Good luck getting suggestions. I too am curious about this. I recently bought a Rebel XT. One thing I do know is that it used to be much easier with my previous point and shoot camerasCanon A620 and G7. The thing is, I needed to use macro mode at arms length and I don't have a macro lens for the RXT. So far the only thing that seems to work OK is focusing on something temporarily set up at the distance where you will be after the timer goes off or having the cameras' depth of field set so you be in focus in front of a pre-focused wall, tree, etc.
What I'd really like to know is if there is a way to set the camera (especially without a macro lens) so that it will do a fresh focus at center frame (hopefully on my mug) right before it takes the pic..
I can't seem to replace the horribly fake smile on my face with a sincere one nor do I want to go with the serious look too much so good luck on what to do with your face. Entertainers, models and so on practice different expressions and angles in the mirror to do for photo shoots, videos and so on. You might try that. The only good candid shot I got of me smiling normally was when my cat just happened to do something funny at the right moment..
Another great thing about P&Ss is that they often allow for multiple timer shots, say up to 10 shots in a row, 5 seconds apart. Why the heck DSLRs only allow for one 10 second timer shot is beyond my comprehension. So much for easily trying different expressions and angles..
Oh yeah, if possible do have a mirror behind the camera so you can see your expression and/or pretending the camera is a particular person might help. Knowing that I often tend to do a half (hearted) smile helped me avoid doing that though it is an optional and maybe more sincere and realistic look. Smiling with the eyes is important too. It looks a little better and can be easily overlooked while doing a my fake grin. Oh, the Hugh Manatee..
Maybe I'm too serious, but I am amazed that people like Mariah Carey and Janet Jackson can perform the exact same convincing smile whenever necessary. Then again it might be easy at there level of success and the job pretty much requires it. What really blows my mind are the people who can maintain a good smile during an extended talk. Wow, that must take a lot of training! I can't imagine doing that and not at the same time thinking "This is so cheesy." I guess that's what they call "acting". There you go...say "Cheese!"..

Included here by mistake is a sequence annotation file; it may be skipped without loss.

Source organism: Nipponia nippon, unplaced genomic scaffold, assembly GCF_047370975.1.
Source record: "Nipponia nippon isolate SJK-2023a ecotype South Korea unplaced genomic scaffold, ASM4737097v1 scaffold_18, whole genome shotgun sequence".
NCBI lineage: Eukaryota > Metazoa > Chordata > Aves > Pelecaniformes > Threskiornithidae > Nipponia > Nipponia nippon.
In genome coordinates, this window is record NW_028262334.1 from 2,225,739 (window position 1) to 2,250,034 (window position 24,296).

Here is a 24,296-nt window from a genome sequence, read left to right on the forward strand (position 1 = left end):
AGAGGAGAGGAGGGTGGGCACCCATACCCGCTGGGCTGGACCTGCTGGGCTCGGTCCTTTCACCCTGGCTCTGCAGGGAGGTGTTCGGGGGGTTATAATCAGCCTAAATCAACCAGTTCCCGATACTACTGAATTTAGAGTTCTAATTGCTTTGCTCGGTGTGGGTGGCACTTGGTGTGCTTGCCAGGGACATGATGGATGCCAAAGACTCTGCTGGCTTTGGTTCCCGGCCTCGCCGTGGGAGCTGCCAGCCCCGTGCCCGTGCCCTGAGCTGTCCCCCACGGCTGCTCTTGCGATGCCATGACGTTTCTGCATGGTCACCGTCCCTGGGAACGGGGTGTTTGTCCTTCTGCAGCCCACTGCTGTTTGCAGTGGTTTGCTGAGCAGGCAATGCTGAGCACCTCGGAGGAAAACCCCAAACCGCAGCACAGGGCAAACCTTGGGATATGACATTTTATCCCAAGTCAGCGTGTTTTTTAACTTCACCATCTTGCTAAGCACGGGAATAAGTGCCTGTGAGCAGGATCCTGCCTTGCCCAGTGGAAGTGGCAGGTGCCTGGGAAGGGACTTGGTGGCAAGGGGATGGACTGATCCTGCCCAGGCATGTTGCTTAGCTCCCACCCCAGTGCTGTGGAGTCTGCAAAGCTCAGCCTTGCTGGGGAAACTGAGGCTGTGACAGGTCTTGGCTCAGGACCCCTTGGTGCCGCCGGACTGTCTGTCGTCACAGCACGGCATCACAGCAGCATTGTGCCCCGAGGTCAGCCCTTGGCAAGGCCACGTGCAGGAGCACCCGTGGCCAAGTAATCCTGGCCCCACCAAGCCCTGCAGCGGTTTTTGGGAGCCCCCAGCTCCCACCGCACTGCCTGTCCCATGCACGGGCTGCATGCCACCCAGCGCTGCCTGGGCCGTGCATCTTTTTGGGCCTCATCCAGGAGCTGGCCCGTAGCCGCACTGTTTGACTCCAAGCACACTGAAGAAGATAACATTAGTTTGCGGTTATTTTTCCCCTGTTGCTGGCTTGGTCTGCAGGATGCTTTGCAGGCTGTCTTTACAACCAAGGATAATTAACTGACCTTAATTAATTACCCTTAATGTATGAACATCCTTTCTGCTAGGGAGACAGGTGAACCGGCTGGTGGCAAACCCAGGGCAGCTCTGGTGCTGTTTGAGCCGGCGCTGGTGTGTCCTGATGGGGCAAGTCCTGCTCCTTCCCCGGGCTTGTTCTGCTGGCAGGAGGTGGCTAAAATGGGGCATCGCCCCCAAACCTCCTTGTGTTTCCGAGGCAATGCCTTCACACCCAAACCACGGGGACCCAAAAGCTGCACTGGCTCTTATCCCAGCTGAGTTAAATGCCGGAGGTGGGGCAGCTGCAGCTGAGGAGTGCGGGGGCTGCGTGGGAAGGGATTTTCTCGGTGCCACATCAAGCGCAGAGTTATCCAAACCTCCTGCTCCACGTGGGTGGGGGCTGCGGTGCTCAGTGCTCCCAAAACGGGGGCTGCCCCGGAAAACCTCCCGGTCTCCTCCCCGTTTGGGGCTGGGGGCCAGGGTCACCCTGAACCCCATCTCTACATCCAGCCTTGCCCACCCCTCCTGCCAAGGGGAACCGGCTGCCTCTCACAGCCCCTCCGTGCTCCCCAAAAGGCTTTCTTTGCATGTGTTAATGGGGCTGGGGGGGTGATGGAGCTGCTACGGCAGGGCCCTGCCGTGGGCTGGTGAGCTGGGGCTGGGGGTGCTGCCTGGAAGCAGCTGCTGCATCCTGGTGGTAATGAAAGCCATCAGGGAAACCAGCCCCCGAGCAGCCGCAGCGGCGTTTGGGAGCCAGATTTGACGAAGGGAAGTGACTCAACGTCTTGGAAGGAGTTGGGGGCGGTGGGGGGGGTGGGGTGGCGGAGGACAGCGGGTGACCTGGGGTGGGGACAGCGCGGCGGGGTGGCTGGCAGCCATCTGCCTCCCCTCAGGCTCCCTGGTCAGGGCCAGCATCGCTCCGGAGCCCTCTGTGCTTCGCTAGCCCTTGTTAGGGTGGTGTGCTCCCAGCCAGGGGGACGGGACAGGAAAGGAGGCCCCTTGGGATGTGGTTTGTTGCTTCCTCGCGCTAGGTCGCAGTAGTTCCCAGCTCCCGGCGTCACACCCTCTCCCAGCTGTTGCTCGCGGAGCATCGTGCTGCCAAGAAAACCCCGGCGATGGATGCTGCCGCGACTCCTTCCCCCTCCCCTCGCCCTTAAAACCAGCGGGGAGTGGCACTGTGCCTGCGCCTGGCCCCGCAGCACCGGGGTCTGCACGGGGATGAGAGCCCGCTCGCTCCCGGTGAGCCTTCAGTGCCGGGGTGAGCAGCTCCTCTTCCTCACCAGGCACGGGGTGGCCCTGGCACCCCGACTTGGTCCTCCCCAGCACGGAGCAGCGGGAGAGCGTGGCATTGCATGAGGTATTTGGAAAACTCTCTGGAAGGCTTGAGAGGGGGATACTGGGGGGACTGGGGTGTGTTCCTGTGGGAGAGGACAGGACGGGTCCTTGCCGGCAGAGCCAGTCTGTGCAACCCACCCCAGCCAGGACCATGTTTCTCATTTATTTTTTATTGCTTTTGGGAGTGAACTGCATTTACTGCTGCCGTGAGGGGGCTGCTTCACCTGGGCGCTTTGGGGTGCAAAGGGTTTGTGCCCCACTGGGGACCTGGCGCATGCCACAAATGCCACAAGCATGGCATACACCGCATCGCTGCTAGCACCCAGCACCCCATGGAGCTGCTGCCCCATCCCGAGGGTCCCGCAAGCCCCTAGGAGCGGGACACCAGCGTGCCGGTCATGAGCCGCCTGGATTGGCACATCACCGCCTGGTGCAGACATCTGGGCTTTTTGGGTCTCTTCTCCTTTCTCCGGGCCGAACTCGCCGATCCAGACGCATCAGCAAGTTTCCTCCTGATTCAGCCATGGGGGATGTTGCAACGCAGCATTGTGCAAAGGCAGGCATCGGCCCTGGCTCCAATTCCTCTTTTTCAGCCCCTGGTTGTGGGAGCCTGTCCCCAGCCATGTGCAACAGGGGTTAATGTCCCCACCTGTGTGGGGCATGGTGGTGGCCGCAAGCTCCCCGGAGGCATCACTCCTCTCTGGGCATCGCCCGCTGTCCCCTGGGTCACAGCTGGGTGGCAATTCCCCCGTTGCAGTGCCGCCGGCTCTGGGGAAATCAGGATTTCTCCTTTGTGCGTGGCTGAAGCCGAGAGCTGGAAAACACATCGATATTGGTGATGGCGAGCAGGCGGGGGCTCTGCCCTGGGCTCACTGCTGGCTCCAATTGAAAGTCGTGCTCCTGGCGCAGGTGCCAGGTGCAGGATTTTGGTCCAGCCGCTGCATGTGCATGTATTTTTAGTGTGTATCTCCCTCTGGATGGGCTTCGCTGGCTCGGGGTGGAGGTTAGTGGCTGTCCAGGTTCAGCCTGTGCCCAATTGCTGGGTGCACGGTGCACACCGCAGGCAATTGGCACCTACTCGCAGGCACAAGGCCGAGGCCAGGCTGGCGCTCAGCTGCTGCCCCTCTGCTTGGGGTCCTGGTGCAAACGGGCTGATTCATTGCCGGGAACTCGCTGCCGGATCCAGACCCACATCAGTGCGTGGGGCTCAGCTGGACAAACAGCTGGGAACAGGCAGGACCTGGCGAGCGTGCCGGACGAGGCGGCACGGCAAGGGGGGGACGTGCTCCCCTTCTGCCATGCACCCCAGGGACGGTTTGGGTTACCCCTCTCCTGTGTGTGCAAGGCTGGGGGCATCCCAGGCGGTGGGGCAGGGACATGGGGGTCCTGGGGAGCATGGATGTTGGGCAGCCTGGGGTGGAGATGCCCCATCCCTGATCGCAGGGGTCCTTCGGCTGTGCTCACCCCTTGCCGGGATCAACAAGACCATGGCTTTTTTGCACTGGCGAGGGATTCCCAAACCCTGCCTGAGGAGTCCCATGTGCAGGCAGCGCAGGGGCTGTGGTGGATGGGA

Related2SaintAnna:you have hit it on the head. I feel your exact pains when trying to take shots..
It seems illogical to canon to make a 10 second timer, and NOT the ability to refocus at the last moment to take the shot. What good is autofocus with the 10 second timer then? Only in the timer mode should it do this, all other modes should function as is...
It seems illogical to canon to make a 10 second timer, and NOT theability to refocus at the last moment to take the shot..
You think so? I don't..
What good is autofocus with the 10 second timer then?.
So you can focus somewhere, and then get in the picture yourself. Or that you can get a longer exposure without moving the camera..
Only in the timer modeshould it do this, all other modes should function as is..
Nope. Becase you do it wrong it does not mean the camera should function different. Have you noticed the size of the autofocus sensors? Exactly how much of a chance to place yourself in a certain point you have when facing the camera a few meters away? Or, worse, to place the focus point on your eye when handholding the camera in reverse at a arm's length?.
How should you do it? Depends what you want. Basically, I hate selfportraits at arm's lenght, but....
1. Select an higher number aperture value to allow you a bit of a leeway due to depth of field..
2. Check your exposure. Make sure the shutter speed is high enough for you to handhold that at an arm's lenght in reverse. If not, increase the ISO.3. Autofocus or manual focus on your fist, arm stretched.4. *turn off the autofocus* on the lens, to keep the focus5.
Better ways to get your image:-ask somebody to take a picture.
- put the camera on something and back away a few meters. The focus procedure is the same- use a tripod if the situation is such...
I was having a go at this at the weekend and found the same things as you. I felt that the arms length is a bit too close for me even at 18mm (and that's not a good focal length for portraits anyway). The focus happening at the beginning of the self-timer was something I hadn't realised either..
In the end I found some steps and rested my camera on them after having manually set the focus by pointing at the spot where I was going to place the camera. It worked reasonably well and I managed it at f/6.3 at 55mm. A very light tripod might do for times like this though..
Some people do get good at the arms length thing though so perhaps it's a case or practice...
Check Ebay for inexpensive remote switches. Infra-red, half-press to focus and full press to shoot.jonGive me something to shoot..
1. Take a look at mirror and smile/pose till you find expression you are looking for..
2. Find place where background is good enough for your self portrait..
3. Place camera on tripod..
4. Prefocus at area where you'll be standing (place tall subject there (lightstand?)).
5. Start timer, position yourself at the spot, don't forget pose selected in N1..
P.S. If you have good frend/photogarpher he(she) will do exact portrait you wish!http://www.stan-pustylnik.smugmug.com..